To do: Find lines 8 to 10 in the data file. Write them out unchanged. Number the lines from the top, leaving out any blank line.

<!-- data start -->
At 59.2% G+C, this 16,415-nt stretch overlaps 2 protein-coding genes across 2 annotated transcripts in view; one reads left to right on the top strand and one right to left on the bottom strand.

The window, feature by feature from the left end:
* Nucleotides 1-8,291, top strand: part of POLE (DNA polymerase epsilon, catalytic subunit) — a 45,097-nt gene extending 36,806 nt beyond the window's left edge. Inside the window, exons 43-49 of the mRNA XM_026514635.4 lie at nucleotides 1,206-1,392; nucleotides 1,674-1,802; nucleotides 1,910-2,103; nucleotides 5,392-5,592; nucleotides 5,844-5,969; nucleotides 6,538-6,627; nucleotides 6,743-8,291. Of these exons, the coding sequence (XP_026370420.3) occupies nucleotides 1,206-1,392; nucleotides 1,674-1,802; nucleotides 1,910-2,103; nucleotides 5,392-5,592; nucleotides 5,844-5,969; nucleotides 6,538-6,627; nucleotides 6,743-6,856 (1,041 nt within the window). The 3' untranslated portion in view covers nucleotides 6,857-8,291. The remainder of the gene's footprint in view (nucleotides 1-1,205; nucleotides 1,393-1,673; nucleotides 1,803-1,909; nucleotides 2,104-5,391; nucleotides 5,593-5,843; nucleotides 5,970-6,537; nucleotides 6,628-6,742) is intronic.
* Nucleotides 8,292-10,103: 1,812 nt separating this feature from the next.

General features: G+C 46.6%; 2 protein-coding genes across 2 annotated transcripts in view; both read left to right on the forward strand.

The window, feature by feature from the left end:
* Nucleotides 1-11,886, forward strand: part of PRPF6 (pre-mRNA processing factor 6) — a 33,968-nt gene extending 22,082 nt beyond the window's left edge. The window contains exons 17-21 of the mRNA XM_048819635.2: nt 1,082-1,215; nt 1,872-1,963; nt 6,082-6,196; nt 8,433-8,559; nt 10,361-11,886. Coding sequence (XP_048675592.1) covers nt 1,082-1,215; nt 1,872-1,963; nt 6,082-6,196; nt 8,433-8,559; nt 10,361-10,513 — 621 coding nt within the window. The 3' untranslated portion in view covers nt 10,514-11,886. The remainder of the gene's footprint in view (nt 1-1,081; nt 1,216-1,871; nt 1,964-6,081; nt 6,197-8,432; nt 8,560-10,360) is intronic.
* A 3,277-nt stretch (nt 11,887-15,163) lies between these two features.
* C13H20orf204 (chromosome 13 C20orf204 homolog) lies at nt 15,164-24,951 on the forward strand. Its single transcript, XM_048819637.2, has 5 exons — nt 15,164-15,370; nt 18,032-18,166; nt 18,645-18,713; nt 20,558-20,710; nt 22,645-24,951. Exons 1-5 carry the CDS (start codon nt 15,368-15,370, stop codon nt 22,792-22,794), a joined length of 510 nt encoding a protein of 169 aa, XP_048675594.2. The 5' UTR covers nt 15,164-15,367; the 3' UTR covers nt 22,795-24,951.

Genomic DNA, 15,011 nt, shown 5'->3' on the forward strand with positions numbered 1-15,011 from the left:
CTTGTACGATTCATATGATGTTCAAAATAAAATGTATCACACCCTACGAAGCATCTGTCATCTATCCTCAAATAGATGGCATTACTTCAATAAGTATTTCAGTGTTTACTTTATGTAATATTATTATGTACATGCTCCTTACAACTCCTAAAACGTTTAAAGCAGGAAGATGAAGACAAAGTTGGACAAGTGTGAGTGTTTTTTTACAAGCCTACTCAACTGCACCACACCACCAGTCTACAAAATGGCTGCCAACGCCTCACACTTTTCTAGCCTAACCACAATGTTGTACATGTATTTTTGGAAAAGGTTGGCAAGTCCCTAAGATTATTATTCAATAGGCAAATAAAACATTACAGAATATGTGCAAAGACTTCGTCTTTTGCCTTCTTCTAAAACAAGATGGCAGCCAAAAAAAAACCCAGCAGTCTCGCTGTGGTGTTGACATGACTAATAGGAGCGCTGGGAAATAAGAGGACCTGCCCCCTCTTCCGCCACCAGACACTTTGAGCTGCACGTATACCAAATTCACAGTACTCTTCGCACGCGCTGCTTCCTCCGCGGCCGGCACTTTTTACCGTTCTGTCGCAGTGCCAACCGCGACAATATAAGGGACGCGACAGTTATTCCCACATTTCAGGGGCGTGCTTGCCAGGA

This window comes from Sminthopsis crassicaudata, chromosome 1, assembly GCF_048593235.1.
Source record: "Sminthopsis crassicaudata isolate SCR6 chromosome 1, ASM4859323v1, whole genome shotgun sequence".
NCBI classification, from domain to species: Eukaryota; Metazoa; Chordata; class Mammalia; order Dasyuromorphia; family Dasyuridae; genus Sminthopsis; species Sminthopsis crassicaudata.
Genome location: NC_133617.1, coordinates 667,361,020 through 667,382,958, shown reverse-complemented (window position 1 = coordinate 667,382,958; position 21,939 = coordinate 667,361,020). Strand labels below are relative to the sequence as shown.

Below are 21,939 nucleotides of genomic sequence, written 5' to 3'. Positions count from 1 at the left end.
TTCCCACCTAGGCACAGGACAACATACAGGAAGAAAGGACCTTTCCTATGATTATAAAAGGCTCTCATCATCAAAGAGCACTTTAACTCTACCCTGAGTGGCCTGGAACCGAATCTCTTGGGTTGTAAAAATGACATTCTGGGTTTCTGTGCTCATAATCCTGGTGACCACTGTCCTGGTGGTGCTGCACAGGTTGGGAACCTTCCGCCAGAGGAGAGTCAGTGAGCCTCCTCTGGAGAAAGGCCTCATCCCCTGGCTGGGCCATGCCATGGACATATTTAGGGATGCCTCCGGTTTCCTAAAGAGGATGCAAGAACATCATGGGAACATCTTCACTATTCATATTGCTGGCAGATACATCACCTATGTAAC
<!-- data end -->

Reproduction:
* A 3,277-nt stretch (nt 11,887-15,163) lies between these two features.
* C13H20orf204 (chromosome 13 C20orf204 homolog) lies at nt 15,164-24,951 on the forward strand. Its single transcript, XM_048819637.2, has 5 exons — nt 15,164-15,370; nt 18,032-18,166; nt 18,645-18,713; nt 20,558-20,710; nt 22,645-24,951. Exons 1-5 carry the CDS (start codon nt 15,368-15,370, stop codon nt 22,792-22,794), a joined length of 510 nt encoding a protein of 169 aa, XP_048675594.2. The 5' UTR covers nt 15,164-15,367; the 3' UTR covers nt 22,795-24,951.

Genomic DNA, 15,011 nt, shown 5'->3' on the forward strand with positions numbered 1-15,011 from the left: